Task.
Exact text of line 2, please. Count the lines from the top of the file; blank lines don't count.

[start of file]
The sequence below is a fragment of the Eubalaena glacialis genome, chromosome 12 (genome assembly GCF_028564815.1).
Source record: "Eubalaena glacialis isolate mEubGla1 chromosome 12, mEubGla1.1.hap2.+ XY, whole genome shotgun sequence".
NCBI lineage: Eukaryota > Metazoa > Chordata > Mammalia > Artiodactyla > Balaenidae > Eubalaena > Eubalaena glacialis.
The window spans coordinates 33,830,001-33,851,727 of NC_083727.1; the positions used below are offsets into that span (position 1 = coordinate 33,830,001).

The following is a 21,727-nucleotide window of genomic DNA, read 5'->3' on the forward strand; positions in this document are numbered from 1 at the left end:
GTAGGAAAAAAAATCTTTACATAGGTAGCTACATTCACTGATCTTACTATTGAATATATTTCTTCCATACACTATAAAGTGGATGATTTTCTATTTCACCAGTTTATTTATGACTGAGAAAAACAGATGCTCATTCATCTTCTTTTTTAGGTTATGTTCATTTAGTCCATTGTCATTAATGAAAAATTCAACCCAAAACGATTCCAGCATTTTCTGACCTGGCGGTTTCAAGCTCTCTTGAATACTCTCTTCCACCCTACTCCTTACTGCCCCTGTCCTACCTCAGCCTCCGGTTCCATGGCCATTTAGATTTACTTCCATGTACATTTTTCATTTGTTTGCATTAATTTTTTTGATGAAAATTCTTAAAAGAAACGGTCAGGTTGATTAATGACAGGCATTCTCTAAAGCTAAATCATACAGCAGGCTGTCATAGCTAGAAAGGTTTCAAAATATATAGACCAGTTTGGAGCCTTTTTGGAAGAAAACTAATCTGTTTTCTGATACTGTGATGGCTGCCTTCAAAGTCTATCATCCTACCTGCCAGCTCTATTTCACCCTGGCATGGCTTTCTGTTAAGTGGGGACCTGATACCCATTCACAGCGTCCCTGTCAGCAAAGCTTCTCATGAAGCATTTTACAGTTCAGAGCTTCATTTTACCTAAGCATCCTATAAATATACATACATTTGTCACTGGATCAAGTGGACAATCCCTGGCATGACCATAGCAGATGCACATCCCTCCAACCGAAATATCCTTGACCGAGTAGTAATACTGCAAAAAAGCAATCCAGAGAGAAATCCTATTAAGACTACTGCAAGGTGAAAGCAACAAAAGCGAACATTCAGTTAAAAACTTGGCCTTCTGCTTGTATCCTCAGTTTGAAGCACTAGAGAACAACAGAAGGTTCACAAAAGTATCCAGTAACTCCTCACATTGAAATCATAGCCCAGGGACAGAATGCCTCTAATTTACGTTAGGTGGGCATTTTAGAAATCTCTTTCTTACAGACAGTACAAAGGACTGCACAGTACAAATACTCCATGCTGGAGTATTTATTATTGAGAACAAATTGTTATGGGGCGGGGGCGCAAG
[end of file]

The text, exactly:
Source record: "Eubalaena glacialis isolate mEubGla1 chromosome 12, mEubGla1.1.hap2.+ XY, whole genome shotgun sequence".